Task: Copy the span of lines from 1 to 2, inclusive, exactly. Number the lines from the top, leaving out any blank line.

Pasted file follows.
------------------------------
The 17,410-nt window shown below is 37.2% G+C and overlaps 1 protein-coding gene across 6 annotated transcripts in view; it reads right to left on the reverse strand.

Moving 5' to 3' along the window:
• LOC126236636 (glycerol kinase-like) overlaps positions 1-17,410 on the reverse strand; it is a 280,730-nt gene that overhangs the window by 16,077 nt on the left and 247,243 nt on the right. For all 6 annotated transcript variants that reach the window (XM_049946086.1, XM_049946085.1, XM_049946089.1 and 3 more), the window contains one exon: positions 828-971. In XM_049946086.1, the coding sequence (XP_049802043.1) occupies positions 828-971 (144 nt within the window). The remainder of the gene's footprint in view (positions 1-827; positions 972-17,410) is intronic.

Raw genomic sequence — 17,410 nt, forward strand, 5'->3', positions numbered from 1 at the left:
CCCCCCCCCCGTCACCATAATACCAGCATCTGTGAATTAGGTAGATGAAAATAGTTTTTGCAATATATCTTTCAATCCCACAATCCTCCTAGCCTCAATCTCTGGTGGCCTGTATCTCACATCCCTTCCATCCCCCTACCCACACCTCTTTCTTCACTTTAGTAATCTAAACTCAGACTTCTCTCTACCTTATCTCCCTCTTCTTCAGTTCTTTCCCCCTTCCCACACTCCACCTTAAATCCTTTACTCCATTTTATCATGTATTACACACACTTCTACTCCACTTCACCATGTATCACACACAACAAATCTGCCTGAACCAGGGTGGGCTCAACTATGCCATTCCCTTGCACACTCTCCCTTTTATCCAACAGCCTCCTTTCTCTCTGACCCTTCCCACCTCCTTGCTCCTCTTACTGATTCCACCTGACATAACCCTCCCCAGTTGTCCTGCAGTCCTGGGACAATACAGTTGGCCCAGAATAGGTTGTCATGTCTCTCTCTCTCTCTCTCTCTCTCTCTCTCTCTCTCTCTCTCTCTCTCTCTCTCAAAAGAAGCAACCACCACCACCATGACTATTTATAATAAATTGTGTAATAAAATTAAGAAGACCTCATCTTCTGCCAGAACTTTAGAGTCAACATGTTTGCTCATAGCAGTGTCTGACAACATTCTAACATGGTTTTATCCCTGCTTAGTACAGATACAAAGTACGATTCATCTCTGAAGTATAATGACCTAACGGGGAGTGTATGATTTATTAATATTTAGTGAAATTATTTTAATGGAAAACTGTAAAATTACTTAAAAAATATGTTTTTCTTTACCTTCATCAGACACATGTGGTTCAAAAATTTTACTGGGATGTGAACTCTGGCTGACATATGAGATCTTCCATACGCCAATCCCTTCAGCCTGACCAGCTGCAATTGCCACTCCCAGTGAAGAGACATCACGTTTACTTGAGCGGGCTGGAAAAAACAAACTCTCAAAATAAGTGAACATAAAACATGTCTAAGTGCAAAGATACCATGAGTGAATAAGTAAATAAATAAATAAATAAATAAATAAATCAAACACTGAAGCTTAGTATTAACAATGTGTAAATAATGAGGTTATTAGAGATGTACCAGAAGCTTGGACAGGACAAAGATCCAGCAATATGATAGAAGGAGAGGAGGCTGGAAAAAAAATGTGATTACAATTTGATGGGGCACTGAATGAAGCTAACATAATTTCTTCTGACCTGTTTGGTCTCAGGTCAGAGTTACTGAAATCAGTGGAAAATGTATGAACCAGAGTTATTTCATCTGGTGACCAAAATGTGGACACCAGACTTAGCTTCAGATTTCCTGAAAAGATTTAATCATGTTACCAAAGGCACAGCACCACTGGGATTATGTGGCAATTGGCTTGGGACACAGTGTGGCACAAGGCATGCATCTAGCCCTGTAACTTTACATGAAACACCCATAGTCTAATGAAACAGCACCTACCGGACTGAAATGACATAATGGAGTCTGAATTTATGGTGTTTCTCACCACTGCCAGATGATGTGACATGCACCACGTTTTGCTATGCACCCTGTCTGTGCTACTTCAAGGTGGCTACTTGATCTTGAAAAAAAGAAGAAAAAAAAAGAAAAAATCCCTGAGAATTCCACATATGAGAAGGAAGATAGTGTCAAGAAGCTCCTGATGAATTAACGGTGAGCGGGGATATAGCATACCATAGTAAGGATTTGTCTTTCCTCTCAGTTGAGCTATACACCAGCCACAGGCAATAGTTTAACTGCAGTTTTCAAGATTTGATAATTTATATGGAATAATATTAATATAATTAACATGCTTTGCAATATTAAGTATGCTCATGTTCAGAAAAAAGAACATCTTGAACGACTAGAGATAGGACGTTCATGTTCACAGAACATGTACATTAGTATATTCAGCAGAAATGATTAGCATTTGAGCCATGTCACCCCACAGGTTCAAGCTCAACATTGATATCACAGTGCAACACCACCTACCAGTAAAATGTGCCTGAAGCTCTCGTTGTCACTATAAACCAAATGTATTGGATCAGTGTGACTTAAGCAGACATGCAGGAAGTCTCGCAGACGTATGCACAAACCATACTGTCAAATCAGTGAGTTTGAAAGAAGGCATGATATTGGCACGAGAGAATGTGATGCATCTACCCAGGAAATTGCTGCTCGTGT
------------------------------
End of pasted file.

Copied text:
The 17,410-nt window shown below is 37.2% G+C and overlaps 1 protein-coding gene across 6 annotated transcripts in view; it reads right to left on the reverse strand.

Moving 5' to 3' along the window: